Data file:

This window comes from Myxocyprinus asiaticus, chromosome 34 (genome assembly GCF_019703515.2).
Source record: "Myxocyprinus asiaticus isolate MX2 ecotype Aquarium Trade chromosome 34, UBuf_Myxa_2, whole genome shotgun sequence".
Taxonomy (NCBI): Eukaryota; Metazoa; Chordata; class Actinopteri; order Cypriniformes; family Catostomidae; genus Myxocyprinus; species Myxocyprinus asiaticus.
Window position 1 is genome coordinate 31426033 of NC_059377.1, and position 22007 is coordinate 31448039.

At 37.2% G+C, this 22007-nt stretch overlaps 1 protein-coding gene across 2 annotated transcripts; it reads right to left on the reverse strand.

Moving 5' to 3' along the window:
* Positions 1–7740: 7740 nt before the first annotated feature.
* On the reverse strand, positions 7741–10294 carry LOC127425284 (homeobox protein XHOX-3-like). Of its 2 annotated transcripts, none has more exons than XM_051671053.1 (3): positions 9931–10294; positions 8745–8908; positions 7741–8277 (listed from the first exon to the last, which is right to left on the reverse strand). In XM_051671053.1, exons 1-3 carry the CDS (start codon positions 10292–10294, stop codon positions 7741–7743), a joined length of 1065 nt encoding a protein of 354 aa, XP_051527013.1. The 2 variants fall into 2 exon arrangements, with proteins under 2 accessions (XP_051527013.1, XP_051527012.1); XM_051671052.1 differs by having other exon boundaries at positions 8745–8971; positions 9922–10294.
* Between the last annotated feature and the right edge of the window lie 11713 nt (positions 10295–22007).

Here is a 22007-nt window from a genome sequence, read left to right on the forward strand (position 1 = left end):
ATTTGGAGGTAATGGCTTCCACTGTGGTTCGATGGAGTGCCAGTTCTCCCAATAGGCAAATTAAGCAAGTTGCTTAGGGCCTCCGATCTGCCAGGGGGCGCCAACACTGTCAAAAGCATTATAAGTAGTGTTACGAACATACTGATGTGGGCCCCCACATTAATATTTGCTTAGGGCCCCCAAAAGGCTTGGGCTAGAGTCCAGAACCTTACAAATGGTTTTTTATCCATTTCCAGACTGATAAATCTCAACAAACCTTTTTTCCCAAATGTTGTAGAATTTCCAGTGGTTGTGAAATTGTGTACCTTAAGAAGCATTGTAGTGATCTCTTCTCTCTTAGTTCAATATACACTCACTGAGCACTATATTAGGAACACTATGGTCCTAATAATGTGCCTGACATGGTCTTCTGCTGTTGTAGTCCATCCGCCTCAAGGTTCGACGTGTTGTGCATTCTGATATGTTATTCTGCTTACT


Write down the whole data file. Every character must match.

This window comes from Myxocyprinus asiaticus, chromosome 34 (genome assembly GCF_019703515.2).
Source record: "Myxocyprinus asiaticus isolate MX2 ecotype Aquarium Trade chromosome 34, UBuf_Myxa_2, whole genome shotgun sequence".
Taxonomy (NCBI): Eukaryota; Metazoa; Chordata; class Actinopteri; order Cypriniformes; family Catostomidae; genus Myxocyprinus; species Myxocyprinus asiaticus.
Window position 1 is genome coordinate 31426033 of NC_059377.1, and position 22007 is coordinate 31448039.

At 37.2% G+C, this 22007-nt stretch overlaps 1 protein-coding gene across 2 annotated transcripts; it reads right to left on the reverse strand.

Moving 5' to 3' along the window:
* Positions 1–7740: 7740 nt before the first annotated feature.
* On the reverse strand, positions 7741–10294 carry LOC127425284 (homeobox protein XHOX-3-like). Of its 2 annotated transcripts, none has more exons than XM_051671053.1 (3): positions 9931–10294; positions 8745–8908; positions 7741–8277 (listed from the first exon to the last, which is right to left on the reverse strand). In XM_051671053.1, exons 1-3 carry the CDS (start codon positions 10292–10294, stop codon positions 7741–7743), a joined length of 1065 nt encoding a protein of 354 aa, XP_051527013.1. The 2 variants fall into 2 exon arrangements, with proteins under 2 accessions (XP_051527013.1, XP_051527012.1); XM_051671052.1 differs by having other exon boundaries at positions 8745–8971; positions 9922–10294.
* Between the last annotated feature and the right edge of the window lie 11713 nt (positions 10295–22007).

Here is a 22007-nt window from a genome sequence, read left to right on the forward strand (position 1 = left end):
ATTTGGAGGTAATGGCTTCCACTGTGGTTCGATGGAGTGCCAGTTCTCCCAATAGGCAAATTAAGCAAGTTGCTTAGGGCCTCCGATCTGCCAGGGGGCGCCAACACTGTCAAAAGCATTATAAGTAGTGTTACGAACATACTGATGTGGGCCCCCACATTAATATTTGCTTAGGGCCCCCAAAAGGCTTGGGCTAGAGTCCAGAACCTTACAAATGGTTTTTTATCCATTTCCAGACTGATAAATCTCAACAAACCTTTTTTCCCAAATGTTGTAGAATTTCCAGTGGTTGTGAAATTGTGTACCTTAAGAAGCATTGTAGTGATCTCTTCTCTCTTAGTTCAATATACACTCACTGAGCACTATATTAGGAACACTATGGTCCTAATAATGTGCCTGACATGGTCTTCTGCTGTTGTAGTCCATCCGCCTCAAGGTTCGACGTGTTGTGCATTCTGATATGTTATTCTGCTTACT